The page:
Turkish Supreme Election Council to investigate over irregular voters in Istanbul polls
The Supreme Election Council (YSK) ruled Tuesday for further inquiry on fake voter registration and irregular balloting committee allegations made by the ruling Justice and Development Party's (AK Party) in its appeal against the hotly contested Istanbul vote on March 31. In its interim decision, the top election authority announced that it decided to probe 41,132 voters of the March 31 elections, as well as the presiding officers and polling station staffs who are not civil servants.
Turkish Supreme Election Council (YSK) will investigate over 41,000 ineligible voters following a contest by the ruling Justice and Development (AK) Party to the Istanbul poll results of last month's mayoral election.
On Tuesday, the YSK held a meeting to discuss the ruling party's extraordinary appeal to cancel the election results in Istanbul.
On the second day of meetings at its headquarters in Ankara over the AK Party and its People's Alliance partner the Nationalist Movement Party's (MHP) extraordinary appeals challenging the outcome of the vote carried by Nation Alliance candidate Republican People's Party's (CHP) Ekrem Imamoğlu, the YSK, in its interlocutory decision, ruled for further inquiry on the AK Party's allegation of 41,132 ineligible or irregular voters included on voter lists through registry records.
Last week, the ruling party claimed that 41,132 people had voted despite being ineligible to cast vote in the elections according to the country's election law.
The ineligible voters included deceased people as well as those behind bars and mentally retarded.
The 41,132 irregular voters cited in AK Party's appeal filed on Thursday include 2,308 ineligible voters, 1,229 deceased citizens, 5,287 convicts wrongfully recorded in prisons in Istanbul and 236 voters registered in Istanbul prisons, 10,290 convicts recorded in voter lists both in prisons and their registered local settlements, in addition to 21,782 people with mental disabilities of a severity that deems them ineligible to vote. The YSK will investigate whether these voters were subject to irregular recording in voters lists and if so, whether they cast votes in the elections.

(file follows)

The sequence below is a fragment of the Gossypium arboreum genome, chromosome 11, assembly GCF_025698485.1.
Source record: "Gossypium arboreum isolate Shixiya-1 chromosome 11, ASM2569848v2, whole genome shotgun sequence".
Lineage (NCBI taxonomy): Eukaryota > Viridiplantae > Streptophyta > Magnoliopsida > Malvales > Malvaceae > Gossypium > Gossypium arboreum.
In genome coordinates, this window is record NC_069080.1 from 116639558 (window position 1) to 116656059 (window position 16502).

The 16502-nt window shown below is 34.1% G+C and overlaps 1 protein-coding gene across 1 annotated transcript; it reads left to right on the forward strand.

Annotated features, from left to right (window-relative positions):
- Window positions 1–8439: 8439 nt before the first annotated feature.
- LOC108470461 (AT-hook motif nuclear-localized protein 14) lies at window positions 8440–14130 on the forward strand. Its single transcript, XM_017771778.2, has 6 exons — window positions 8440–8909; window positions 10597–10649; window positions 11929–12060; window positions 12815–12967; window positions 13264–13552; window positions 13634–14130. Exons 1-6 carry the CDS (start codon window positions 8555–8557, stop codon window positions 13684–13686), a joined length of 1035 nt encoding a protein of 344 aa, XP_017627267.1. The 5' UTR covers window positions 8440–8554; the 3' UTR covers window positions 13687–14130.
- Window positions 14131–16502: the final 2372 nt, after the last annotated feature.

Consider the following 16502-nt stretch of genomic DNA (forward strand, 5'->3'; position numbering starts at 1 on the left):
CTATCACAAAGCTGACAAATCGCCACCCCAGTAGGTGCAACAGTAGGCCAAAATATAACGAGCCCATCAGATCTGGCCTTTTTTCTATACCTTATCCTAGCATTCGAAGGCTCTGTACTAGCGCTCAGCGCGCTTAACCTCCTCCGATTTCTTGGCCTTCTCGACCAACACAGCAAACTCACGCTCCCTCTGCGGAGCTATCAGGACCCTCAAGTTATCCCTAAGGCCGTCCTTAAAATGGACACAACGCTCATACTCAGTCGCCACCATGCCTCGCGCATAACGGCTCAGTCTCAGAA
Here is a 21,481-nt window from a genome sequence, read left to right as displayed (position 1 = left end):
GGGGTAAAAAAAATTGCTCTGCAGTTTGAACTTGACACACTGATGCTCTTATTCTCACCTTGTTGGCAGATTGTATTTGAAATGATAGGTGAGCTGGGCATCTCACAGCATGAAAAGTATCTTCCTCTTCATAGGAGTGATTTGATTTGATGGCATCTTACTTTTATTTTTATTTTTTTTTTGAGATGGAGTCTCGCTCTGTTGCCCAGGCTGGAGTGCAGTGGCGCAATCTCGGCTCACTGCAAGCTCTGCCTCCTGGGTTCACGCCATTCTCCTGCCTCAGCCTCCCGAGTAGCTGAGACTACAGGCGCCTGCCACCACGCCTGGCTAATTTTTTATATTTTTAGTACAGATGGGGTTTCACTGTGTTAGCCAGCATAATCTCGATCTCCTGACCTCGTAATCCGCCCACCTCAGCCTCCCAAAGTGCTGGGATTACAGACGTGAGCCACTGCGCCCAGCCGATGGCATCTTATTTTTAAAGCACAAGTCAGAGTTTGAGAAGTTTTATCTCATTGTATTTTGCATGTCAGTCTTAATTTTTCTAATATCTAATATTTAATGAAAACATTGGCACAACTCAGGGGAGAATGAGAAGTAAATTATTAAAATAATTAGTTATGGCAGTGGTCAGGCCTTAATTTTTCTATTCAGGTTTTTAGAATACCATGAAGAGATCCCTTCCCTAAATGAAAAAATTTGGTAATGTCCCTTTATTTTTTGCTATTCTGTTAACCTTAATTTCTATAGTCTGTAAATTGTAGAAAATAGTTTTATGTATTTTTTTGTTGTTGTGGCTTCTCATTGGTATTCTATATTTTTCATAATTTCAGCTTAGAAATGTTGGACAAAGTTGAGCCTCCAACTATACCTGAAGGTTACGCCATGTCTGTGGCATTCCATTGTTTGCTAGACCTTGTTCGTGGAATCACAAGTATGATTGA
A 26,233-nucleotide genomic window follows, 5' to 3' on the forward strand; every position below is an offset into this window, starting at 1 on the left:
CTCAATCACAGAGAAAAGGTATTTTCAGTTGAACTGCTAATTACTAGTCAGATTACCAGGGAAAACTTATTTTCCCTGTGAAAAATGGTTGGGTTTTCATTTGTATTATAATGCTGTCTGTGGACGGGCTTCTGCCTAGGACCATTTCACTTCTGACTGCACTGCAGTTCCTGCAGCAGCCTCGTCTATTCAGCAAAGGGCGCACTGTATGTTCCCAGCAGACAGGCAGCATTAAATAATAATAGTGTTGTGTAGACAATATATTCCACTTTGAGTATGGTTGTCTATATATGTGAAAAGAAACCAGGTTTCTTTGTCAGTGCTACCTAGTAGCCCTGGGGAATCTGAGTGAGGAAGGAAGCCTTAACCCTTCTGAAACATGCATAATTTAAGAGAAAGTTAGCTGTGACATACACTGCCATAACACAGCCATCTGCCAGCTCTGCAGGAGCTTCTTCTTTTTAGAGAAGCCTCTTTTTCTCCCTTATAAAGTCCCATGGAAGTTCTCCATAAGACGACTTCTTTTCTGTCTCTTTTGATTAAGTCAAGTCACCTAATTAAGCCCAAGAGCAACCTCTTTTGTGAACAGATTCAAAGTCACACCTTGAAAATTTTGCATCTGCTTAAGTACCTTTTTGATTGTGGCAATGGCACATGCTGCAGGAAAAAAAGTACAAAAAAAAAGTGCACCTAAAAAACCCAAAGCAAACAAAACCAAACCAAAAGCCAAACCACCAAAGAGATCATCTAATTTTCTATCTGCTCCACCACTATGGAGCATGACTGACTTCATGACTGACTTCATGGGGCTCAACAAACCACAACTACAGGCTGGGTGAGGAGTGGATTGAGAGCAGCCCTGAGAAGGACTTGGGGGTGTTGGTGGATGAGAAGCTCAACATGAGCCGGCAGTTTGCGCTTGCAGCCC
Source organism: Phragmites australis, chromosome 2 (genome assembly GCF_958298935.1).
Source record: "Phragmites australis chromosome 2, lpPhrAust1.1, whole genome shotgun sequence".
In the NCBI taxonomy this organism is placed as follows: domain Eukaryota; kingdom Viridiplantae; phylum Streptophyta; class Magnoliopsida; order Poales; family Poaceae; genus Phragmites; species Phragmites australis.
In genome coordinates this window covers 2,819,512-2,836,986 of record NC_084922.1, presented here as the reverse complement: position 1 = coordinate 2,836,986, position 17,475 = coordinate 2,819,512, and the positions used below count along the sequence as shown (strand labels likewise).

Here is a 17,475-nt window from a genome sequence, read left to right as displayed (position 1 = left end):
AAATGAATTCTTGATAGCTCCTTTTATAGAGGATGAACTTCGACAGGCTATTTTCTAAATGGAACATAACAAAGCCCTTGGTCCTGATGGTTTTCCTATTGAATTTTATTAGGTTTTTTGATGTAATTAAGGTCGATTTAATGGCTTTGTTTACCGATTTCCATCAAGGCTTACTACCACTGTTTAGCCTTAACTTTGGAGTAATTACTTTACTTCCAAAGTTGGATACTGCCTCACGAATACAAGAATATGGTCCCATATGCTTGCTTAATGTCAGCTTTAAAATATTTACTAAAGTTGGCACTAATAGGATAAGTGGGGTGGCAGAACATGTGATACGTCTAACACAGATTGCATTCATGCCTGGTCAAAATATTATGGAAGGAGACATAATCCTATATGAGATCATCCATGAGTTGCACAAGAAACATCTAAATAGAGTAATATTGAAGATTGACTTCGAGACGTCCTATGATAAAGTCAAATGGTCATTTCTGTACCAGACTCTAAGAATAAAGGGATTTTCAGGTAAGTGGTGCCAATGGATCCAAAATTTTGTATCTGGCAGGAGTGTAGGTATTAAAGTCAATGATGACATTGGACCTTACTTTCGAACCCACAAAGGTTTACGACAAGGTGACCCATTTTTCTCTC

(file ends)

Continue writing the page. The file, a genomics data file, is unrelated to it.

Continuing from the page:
Another point of appeal that will be investigated by the YSK is the allegation that 19,742 people who are not public officers were included to serve on balloting committees on election day. This number makes up some one-third of all personnel listed for balloting committees. Opponents of this appeal say that the majority of the 19,742 names were indeed public officials who normally serve in different cities but were recorded in Istanbul on election day or were political party officials, since the number of public officers in Turkey's largest city, home to 10.5 million voters, is not sufficient to stock balloting committees, adding that this is a routine procedure that has been applied in previous elections.
The AK Party claimed this number would change the Istanbul mayoral election results in their favor where the main opposition party candidates won by around 13,000 votes.
The election body said it would investigate the issue and also examine where this irregularities might change the result. Then the YSK will deliver its final decision.
Meanwhile, the election body also concluded that the voters who had been dismissed from their post with a statutory decree were eligible to vote, rejecting the ruling party's complain on the issue.
On Saturday, the AK Party appealed to the YSK to declare the sacked public servants as ineligible to vote.
Millions of Turkish voters cast their votes nationwide on March 31 in local elections to choose mayors, city council members, and other officials for the next five years.
Despite Ekrem Imamoğlu, of the main opposition Republican People's Party, officially taking office as Istanbul mayor, his election still faces legal challenges from the AK party, citing illegalities at the polls.